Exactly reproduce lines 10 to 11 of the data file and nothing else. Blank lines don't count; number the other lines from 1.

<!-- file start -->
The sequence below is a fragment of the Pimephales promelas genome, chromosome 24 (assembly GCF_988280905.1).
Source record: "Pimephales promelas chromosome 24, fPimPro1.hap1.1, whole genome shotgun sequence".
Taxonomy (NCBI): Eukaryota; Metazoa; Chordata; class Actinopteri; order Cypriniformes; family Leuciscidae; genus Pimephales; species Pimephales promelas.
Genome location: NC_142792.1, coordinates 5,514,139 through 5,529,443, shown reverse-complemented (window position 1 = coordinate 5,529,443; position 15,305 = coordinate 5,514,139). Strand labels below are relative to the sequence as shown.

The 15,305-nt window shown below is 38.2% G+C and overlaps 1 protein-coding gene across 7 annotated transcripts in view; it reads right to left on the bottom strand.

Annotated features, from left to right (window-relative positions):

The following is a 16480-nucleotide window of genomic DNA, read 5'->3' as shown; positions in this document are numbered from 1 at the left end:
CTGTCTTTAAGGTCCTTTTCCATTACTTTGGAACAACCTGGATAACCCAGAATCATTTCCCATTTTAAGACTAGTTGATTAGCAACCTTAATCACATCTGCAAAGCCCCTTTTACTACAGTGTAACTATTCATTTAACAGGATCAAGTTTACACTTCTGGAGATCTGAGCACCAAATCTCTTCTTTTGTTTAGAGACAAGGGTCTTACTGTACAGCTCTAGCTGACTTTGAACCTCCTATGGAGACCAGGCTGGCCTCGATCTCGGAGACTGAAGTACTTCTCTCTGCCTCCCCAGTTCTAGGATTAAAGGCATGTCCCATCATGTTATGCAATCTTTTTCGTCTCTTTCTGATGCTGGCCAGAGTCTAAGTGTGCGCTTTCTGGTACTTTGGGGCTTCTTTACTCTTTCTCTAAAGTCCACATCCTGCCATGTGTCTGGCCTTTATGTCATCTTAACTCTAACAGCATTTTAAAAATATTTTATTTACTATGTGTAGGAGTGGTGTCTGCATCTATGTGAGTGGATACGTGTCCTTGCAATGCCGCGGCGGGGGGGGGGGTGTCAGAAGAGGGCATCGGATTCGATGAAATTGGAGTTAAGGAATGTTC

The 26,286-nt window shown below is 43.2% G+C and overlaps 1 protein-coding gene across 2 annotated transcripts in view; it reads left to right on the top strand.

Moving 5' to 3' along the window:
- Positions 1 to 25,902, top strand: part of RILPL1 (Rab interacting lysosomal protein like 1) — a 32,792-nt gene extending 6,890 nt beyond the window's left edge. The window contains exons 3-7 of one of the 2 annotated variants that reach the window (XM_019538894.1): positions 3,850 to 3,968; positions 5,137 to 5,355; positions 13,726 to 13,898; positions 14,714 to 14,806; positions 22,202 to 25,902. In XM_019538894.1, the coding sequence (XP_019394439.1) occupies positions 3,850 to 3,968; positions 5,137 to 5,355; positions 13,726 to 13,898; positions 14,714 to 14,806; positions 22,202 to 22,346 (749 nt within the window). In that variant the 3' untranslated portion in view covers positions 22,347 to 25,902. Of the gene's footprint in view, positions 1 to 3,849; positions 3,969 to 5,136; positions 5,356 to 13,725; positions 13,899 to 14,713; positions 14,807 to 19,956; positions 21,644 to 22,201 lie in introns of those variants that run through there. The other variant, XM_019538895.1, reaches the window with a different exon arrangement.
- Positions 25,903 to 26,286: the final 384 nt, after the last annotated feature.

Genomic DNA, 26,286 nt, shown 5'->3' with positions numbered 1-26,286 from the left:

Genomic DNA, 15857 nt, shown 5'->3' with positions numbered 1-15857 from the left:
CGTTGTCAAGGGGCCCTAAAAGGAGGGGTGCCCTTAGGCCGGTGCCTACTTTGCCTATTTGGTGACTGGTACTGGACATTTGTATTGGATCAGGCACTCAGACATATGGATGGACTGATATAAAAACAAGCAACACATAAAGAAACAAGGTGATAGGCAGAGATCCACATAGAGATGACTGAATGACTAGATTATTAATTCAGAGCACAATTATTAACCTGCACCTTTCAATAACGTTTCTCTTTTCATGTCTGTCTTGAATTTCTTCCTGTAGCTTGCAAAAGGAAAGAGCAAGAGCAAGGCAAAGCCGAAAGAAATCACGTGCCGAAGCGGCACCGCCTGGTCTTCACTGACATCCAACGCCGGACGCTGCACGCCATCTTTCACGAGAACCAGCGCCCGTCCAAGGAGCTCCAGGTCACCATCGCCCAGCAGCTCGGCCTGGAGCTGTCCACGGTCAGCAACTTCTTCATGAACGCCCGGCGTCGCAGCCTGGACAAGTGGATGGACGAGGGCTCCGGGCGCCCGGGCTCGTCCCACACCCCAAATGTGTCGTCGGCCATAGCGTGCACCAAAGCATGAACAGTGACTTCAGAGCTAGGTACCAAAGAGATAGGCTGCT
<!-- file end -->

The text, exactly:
Moving 5' to 3' along the window:
- Positions 1 to 25,902, top strand: part of RILPL1 (Rab interacting lysosomal protein like 1) — a 32,792-nt gene extending 6,890 nt beyond the window's left edge. The window contains exons 3-7 of one of the 2 annotated variants that reach the window (XM_019538894.1): positions 3,850 to 3,968; positions 5,137 to 5,355; positions 13,726 to 13,898; positions 14,714 to 14,806; positions 22,202 to 25,902. In XM_019538894.1, the coding sequence (XP_019394439.1) occupies positions 3,850 to 3,968; positions 5,137 to 5,355; positions 13,726 to 13,898; positions 14,714 to 14,806; positions 22,202 to 22,346 (749 nt within the window). In that variant the 3' untranslated portion in view covers positions 22,347 to 25,902. Of the gene's footprint in view, positions 1 to 3,849; positions 3,969 to 5,136; positions 5,356 to 13,725; positions 13,899 to 14,713; positions 14,807 to 19,956; positions 21,644 to 22,201 lie in introns of those variants that run through there. The other variant, XM_019538895.1, reaches the window with a different exon arrangement.